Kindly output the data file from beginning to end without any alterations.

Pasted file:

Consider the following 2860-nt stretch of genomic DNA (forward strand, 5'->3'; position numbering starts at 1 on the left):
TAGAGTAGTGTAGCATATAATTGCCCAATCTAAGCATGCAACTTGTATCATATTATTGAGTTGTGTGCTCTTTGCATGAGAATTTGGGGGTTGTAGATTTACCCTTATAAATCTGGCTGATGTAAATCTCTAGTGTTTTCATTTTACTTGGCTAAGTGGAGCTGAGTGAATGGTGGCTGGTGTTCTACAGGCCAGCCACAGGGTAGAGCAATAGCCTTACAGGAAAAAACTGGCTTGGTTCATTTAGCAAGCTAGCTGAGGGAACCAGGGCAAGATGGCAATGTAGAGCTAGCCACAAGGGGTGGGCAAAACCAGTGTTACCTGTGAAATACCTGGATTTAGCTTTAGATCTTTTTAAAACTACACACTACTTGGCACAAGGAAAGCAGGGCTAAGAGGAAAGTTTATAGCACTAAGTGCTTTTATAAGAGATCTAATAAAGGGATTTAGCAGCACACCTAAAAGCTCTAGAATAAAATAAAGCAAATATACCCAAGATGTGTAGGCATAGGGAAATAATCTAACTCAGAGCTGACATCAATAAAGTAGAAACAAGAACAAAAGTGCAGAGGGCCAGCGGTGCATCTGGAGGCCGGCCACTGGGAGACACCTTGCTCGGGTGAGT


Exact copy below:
Consider the following 2860-nt stretch of genomic DNA (forward strand, 5'->3'; position numbering starts at 1 on the left):
TAGAGTAGTGTAGCATATAATTGCCCAATCTAAGCATGCAACTTGTATCATATTATTGAGTTGTGTGCTCTTTGCATGAGAATTTGGGGGTTGTAGATTTACCCTTATAAATCTGGCTGATGTAAATCTCTAGTGTTTTCATTTTACTTGGCTAAGTGGAGCTGAGTGAATGGTGGCTGGTGTTCTACAGGCCAGCCACAGGGTAGAGCAATAGCCTTACAGGAAAAAACTGGCTTGGTTCATTTAGCAAGCTAGCTGAGGGAACCAGGGCAAGATGGCAATGTAGAGCTAGCCACAAGGGGTGGGCAAAACCAGTGTTACCTGTGAAATACCTGGATTTAGCTTTAGATCTTTTTAAAACTACACACTACTTGGCACAAGGAAAGCAGGGCTAAGAGGAAAGTTTATAGCACTAAGTGCTTTTATAAGAGATCTAATAAAGGGATTTAGCAGCACACCTAAAAGCTCTAGAATAAAATAAAGCAAATATACCCAAGATGTGTAGGCATAGGGAAATAATCTAACTCAGAGCTGACATCAATAAAGTAGAAACAAGAACAAAAGTGCAGAGGGCCAGCGGTGCATCTGGAGGCCGGCCACTGGGAGACACCTTGCTCGGGTGAGT